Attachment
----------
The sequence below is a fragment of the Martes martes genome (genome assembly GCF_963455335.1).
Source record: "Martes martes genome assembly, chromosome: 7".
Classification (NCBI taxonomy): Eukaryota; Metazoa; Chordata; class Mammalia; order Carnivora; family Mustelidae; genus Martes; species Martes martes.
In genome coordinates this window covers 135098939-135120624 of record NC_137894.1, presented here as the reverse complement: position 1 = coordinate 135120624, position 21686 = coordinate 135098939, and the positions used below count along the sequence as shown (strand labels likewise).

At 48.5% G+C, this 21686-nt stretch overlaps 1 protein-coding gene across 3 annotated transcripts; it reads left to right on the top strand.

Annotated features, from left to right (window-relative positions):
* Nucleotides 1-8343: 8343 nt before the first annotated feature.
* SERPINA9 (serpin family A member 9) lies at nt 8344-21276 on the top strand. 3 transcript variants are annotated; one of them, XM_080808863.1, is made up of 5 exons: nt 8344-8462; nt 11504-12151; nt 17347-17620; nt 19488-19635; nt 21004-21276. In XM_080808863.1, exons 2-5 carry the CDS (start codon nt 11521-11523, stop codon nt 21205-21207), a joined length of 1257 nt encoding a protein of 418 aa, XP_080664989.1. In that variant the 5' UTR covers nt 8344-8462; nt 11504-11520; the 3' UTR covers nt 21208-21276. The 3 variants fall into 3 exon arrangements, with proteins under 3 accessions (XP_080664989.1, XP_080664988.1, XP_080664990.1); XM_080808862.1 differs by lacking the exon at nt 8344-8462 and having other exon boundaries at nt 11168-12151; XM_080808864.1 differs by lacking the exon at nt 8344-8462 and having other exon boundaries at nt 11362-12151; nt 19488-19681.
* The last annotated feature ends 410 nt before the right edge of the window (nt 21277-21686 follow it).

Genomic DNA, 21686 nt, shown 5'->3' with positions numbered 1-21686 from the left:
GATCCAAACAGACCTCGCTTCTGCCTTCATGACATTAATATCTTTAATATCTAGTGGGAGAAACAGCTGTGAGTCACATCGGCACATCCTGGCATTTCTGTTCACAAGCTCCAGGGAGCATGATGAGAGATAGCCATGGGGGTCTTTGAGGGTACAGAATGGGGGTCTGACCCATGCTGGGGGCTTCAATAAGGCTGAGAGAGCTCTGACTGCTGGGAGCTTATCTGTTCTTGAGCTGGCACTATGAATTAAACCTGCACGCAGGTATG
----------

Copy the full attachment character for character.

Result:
The sequence below is a fragment of the Martes martes genome (genome assembly GCF_963455335.1).
Source record: "Martes martes genome assembly, chromosome: 7".
Classification (NCBI taxonomy): Eukaryota; Metazoa; Chordata; class Mammalia; order Carnivora; family Mustelidae; genus Martes; species Martes martes.
In genome coordinates this window covers 135098939-135120624 of record NC_137894.1, presented here as the reverse complement: position 1 = coordinate 135120624, position 21686 = coordinate 135098939, and the positions used below count along the sequence as shown (strand labels likewise).

At 48.5% G+C, this 21686-nt stretch overlaps 1 protein-coding gene across 3 annotated transcripts; it reads left to right on the top strand.

Annotated features, from left to right (window-relative positions):
* Nucleotides 1-8343: 8343 nt before the first annotated feature.
* SERPINA9 (serpin family A member 9) lies at nt 8344-21276 on the top strand. 3 transcript variants are annotated; one of them, XM_080808863.1, is made up of 5 exons: nt 8344-8462; nt 11504-12151; nt 17347-17620; nt 19488-19635; nt 21004-21276. In XM_080808863.1, exons 2-5 carry the CDS (start codon nt 11521-11523, stop codon nt 21205-21207), a joined length of 1257 nt encoding a protein of 418 aa, XP_080664989.1. In that variant the 5' UTR covers nt 8344-8462; nt 11504-11520; the 3' UTR covers nt 21208-21276. The 3 variants fall into 3 exon arrangements, with proteins under 3 accessions (XP_080664989.1, XP_080664988.1, XP_080664990.1); XM_080808862.1 differs by lacking the exon at nt 8344-8462 and having other exon boundaries at nt 11168-12151; XM_080808864.1 differs by lacking the exon at nt 8344-8462 and having other exon boundaries at nt 11362-12151; nt 19488-19681.
* The last annotated feature ends 410 nt before the right edge of the window (nt 21277-21686 follow it).

Genomic DNA, 21686 nt, shown 5'->3' with positions numbered 1-21686 from the left:
GATCCAAACAGACCTCGCTTCTGCCTTCATGACATTAATATCTTTAATATCTAGTGGGAGAAACAGCTGTGAGTCACATCGGCACATCCTGGCATTTCTGTTCACAAGCTCCAGGGAGCATGATGAGAGATAGCCATGGGGGTCTTTGAGGGTACAGAATGGGGGTCTGACCCATGCTGGGGGCTTCAATAAGGCTGAGAGAGCTCTGACTGCTGGGAGCTTATCTGTTCTTGAGCTGGCACTATGAATTAAACCTGCACGCAGGTATG